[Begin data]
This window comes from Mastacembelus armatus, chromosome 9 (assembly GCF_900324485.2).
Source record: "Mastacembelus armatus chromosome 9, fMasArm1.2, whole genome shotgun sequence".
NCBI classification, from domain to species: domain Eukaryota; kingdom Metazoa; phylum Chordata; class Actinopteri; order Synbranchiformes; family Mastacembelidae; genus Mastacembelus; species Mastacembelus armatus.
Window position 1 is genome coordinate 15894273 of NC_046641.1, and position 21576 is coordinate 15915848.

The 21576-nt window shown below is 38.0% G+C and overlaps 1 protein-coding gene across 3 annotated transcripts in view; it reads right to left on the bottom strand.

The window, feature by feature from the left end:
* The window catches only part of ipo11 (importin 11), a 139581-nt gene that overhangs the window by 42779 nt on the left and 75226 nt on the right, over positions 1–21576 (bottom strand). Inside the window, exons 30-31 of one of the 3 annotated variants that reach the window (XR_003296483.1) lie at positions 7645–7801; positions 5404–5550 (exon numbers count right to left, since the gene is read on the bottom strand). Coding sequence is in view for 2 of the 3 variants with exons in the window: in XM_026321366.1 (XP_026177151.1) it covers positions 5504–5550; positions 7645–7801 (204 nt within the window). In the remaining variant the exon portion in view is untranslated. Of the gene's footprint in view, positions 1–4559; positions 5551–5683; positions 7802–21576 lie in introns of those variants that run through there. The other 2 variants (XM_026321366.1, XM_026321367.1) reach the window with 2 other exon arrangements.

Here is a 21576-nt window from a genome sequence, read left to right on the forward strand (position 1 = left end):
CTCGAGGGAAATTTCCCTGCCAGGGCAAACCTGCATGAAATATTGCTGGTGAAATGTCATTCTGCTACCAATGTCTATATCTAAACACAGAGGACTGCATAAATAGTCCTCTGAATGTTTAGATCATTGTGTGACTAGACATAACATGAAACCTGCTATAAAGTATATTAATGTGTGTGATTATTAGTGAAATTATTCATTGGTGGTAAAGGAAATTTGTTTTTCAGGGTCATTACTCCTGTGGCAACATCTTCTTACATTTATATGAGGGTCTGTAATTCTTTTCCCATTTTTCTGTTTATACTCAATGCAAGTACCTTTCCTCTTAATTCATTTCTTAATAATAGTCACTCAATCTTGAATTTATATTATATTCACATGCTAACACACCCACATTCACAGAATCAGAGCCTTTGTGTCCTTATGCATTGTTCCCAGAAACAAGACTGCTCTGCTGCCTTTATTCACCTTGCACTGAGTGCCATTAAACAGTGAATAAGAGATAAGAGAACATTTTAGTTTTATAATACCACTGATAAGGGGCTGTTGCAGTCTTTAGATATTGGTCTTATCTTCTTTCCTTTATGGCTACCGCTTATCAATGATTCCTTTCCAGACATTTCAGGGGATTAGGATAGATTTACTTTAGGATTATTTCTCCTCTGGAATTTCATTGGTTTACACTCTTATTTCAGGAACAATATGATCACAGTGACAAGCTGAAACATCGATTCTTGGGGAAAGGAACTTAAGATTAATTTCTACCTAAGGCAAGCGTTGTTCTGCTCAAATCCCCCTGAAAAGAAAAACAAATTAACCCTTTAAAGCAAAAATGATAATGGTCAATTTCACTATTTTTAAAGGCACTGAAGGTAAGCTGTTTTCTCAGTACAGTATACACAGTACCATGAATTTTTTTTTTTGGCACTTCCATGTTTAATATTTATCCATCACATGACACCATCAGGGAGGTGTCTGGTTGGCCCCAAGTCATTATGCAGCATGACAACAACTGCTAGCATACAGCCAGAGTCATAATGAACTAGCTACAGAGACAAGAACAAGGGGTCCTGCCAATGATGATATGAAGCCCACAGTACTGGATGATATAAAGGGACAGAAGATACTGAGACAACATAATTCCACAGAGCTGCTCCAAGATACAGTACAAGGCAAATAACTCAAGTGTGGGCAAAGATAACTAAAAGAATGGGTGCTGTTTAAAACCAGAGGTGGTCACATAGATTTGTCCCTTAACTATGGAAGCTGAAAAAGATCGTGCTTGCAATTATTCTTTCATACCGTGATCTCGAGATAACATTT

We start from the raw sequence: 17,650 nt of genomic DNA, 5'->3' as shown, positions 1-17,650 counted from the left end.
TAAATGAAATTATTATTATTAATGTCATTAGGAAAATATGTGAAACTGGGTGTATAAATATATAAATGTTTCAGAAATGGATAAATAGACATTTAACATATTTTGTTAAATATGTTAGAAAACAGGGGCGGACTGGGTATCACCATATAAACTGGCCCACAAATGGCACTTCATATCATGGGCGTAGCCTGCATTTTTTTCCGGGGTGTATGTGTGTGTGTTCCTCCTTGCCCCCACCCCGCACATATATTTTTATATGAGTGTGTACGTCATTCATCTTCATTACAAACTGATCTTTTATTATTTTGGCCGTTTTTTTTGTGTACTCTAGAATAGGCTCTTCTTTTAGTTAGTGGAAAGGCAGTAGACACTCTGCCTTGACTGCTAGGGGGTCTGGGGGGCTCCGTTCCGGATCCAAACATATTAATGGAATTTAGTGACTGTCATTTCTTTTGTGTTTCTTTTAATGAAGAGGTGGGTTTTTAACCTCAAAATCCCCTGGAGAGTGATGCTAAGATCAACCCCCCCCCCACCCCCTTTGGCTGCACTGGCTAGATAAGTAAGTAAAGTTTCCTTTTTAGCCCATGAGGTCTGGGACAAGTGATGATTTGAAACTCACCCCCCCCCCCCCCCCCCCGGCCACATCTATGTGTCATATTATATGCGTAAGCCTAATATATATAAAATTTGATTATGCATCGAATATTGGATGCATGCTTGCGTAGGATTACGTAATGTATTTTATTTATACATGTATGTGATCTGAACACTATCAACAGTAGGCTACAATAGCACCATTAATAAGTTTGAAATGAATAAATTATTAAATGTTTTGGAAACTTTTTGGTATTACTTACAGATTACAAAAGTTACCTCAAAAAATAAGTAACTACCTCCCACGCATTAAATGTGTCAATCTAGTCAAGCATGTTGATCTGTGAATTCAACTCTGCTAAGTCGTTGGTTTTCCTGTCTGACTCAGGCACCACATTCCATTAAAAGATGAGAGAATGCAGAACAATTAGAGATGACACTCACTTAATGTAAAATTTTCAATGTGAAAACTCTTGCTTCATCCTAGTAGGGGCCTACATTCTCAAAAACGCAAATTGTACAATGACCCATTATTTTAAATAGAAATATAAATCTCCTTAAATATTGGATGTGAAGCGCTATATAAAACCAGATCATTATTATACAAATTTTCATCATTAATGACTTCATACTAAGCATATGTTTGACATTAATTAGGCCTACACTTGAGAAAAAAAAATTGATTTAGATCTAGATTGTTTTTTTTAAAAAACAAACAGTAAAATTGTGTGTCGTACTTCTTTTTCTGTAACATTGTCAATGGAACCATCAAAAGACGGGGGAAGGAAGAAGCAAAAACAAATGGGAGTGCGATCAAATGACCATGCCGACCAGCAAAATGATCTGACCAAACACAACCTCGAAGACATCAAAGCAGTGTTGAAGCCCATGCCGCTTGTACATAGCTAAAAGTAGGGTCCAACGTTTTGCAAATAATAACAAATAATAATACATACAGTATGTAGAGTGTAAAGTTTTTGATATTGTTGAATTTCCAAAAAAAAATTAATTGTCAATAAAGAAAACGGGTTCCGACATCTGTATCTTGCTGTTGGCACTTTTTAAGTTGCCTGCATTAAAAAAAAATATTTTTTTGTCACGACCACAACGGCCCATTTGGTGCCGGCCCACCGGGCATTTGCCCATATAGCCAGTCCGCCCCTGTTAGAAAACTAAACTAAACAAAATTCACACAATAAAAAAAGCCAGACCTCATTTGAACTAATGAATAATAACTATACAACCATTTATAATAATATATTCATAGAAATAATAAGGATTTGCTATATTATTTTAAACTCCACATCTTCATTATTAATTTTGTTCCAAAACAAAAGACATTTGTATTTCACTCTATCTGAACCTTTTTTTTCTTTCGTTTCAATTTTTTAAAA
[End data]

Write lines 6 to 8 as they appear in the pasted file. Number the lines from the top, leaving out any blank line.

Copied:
The window, feature by feature from the left end:
* The window catches only part of ipo11 (importin 11), a 139581-nt gene that overhangs the window by 42779 nt on the left and 75226 nt on the right, over positions 1–21576 (bottom strand). Inside the window, exons 30-31 of one of the 3 annotated variants that reach the window (XR_003296483.1) lie at positions 7645–7801; positions 5404–5550 (exon numbers count right to left, since the gene is read on the bottom strand). Coding sequence is in view for 2 of the 3 variants with exons in the window: in XM_026321366.1 (XP_026177151.1) it covers positions 5504–5550; positions 7645–7801 (204 nt within the window). In the remaining variant the exon portion in view is untranslated. Of the gene's footprint in view, positions 1–4559; positions 5551–5683; positions 7802–21576 lie in introns of those variants that run through there. The other 2 variants (XM_026321366.1, XM_026321367.1) reach the window with 2 other exon arrangements.

Here is a 21576-nt window from a genome sequence, read left to right on the forward strand (position 1 = left end):